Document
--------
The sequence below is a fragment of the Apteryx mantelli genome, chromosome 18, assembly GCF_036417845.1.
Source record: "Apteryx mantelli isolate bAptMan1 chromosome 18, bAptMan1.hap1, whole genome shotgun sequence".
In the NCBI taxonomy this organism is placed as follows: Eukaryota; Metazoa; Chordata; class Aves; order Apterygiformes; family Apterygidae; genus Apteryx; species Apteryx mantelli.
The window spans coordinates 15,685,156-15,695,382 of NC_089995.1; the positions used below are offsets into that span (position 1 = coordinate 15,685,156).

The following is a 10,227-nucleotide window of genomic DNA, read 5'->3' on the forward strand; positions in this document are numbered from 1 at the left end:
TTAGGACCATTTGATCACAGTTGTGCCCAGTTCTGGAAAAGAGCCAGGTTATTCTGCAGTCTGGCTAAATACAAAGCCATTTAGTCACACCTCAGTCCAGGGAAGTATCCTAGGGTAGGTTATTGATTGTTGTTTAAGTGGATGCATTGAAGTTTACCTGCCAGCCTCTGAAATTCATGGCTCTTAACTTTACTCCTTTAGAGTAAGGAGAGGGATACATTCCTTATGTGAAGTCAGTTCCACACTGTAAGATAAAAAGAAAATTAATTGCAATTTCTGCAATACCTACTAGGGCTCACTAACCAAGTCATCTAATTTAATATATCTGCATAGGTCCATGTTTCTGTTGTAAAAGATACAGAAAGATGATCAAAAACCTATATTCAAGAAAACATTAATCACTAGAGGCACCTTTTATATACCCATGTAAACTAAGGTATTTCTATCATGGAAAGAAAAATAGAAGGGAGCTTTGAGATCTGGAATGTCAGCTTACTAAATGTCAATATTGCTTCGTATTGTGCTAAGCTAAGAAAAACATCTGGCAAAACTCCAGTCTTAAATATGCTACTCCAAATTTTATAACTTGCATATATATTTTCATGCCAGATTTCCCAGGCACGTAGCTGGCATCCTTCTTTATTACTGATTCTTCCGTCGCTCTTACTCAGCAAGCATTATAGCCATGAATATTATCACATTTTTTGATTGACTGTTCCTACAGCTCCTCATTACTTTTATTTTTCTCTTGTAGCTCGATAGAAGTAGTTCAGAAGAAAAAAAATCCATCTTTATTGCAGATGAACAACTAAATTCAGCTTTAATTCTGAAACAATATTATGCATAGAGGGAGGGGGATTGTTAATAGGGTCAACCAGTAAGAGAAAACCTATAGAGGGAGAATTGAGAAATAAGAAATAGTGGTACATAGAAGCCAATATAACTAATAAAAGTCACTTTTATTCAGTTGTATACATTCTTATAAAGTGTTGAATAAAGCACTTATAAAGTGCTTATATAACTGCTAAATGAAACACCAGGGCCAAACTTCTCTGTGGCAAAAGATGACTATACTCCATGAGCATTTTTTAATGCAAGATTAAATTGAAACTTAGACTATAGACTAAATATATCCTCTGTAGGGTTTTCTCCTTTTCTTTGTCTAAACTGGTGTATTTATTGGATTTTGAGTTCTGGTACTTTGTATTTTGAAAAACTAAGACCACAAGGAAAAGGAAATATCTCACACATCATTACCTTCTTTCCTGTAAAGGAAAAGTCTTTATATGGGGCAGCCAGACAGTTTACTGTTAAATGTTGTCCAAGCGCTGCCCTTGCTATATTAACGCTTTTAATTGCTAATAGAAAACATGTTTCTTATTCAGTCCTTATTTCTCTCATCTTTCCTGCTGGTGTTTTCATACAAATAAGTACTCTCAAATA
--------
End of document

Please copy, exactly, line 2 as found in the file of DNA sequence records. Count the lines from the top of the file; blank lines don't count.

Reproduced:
Source record: "Apteryx mantelli isolate bAptMan1 chromosome 18, bAptMan1.hap1, whole genome shotgun sequence".